The hospitality of the outfitter and staff was exceptional. I learned much from Jim and Manuel, and was very impressed with the skinners, while the ability of the native trackers to find, follow, and interpret spoor is something to behold.
After seven days of hunting, seven days of highs and lows, I ended my safari with new friendships, nine animals and a lifetime of memories. Among my animals taken was an eland and, on the last morning, a beautiful kudu. As we were preparing to leave Ingala for our drive to Johannesburg, I knew I had one large problem. Having experienced this magical place, Africa now had a powerful grip on my mind and heart.
I knew I wanted to go back again, and I didn’t know how I was going to break the news to Lora. On the flight, and once home, I still kept thinking, “Africa is calling, and I must return.” When I did tell Lora she smiled, unsurprised, and was completely supportive. I did go in 2015 and hunted a lioness and other plains game (see African Hunting Gazette 21.4 Spring 2016 edition).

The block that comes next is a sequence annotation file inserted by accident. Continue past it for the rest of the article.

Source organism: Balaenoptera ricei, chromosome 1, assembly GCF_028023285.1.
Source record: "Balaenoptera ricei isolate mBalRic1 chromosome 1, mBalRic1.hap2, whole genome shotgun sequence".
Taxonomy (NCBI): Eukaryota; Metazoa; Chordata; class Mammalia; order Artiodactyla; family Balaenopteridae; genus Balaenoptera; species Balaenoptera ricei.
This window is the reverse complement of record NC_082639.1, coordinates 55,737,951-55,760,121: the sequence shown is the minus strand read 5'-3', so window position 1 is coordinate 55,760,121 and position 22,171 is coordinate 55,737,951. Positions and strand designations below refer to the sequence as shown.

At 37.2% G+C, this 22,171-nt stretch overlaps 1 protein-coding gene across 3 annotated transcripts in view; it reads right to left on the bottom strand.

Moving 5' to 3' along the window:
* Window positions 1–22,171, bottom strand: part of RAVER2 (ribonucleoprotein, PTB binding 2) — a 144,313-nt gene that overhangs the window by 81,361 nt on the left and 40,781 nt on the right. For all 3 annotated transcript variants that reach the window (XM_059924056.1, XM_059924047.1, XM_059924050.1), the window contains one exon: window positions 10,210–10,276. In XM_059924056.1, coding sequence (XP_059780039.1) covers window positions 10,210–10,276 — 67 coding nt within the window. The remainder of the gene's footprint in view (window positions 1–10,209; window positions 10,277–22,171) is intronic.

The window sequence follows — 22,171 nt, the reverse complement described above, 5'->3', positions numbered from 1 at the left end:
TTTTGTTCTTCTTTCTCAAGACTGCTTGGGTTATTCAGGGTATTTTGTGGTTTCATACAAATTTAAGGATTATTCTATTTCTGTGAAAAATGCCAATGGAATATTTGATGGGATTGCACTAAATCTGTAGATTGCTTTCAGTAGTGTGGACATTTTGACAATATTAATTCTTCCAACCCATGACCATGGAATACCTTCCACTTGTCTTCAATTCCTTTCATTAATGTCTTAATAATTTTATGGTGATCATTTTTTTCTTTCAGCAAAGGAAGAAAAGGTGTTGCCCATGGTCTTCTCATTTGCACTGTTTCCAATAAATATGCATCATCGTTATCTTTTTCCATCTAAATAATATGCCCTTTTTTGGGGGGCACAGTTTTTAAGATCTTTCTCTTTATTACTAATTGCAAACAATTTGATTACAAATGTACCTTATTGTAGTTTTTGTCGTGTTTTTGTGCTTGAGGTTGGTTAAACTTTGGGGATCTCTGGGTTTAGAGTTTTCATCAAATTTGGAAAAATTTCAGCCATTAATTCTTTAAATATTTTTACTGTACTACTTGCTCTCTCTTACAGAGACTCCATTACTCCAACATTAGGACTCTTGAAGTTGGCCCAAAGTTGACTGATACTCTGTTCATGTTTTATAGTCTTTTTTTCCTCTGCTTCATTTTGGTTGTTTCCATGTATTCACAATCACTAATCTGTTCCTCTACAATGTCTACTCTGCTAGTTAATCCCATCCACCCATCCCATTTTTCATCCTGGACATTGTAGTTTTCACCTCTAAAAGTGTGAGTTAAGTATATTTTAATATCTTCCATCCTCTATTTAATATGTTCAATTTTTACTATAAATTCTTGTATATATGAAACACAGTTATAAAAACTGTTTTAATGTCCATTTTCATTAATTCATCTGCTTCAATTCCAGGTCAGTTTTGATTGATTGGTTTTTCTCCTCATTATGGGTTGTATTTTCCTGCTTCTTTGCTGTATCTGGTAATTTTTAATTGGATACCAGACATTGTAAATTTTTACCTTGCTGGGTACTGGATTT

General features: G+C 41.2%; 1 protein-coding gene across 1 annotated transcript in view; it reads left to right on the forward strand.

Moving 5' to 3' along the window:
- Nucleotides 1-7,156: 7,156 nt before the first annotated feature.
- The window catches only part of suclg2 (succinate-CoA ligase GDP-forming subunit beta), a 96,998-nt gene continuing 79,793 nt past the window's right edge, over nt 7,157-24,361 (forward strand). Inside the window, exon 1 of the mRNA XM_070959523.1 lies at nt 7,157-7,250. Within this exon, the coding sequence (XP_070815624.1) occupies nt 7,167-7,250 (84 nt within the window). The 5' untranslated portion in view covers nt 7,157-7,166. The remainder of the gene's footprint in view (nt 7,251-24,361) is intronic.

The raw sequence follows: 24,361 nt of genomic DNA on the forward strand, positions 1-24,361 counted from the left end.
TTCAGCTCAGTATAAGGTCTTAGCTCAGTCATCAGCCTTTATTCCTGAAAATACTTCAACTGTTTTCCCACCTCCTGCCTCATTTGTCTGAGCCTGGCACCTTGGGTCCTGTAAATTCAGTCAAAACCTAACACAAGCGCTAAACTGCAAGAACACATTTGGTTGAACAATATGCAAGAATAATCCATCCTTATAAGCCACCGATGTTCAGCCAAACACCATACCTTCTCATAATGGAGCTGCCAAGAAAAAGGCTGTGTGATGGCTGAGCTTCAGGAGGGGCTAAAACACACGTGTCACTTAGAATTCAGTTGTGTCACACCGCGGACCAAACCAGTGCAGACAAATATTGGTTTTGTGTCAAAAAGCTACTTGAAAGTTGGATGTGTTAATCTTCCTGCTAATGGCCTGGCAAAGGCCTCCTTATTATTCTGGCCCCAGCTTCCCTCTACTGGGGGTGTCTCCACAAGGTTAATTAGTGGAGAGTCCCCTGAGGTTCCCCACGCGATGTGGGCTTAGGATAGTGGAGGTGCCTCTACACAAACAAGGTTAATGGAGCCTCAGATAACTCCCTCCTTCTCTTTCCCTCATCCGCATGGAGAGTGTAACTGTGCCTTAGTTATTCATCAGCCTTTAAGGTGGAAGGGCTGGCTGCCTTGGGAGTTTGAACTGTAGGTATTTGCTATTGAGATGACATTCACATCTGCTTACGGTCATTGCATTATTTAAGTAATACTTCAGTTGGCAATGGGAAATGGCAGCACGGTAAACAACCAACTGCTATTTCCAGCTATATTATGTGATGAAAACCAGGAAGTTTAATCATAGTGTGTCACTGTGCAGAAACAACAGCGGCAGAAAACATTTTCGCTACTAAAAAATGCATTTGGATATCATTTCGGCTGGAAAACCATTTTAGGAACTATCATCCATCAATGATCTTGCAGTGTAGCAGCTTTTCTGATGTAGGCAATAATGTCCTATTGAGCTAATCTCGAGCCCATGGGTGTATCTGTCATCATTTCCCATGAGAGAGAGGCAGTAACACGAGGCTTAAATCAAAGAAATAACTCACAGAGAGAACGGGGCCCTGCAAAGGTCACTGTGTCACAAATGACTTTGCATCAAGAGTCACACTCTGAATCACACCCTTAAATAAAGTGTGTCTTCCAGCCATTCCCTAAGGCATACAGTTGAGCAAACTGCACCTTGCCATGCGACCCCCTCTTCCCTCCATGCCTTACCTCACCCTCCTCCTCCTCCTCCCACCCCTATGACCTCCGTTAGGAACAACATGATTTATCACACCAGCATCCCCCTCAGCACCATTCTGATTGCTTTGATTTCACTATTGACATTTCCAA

To say that Africa has impacted on my life is an understatement. That simple email from Jim Rice and his kind act in inviting me to hunt with him not only fulfilled a lifelong dream – it opened the door for me to see this continent in a way I never dreamed possible. It’s not only the geography and the wide variety of animals to which I am drawn. Most importantly, it’s the people. It’s establishing connections with the outfitters, the PHs, and all of the people that make the safari experience possible. Africa is not just a place. It is not just an experience. It is also a collection of people where a multitude relies upon the hunting industry for its livelihood. As in other parts of this world, in Africa there are many folk who each day struggle to survive. Through subsequent travels with Lora to South Africa and Ethiopia, doors of opportunity have opened for us to join efforts with others who are focused on the plight of orphans in many countries in Africa.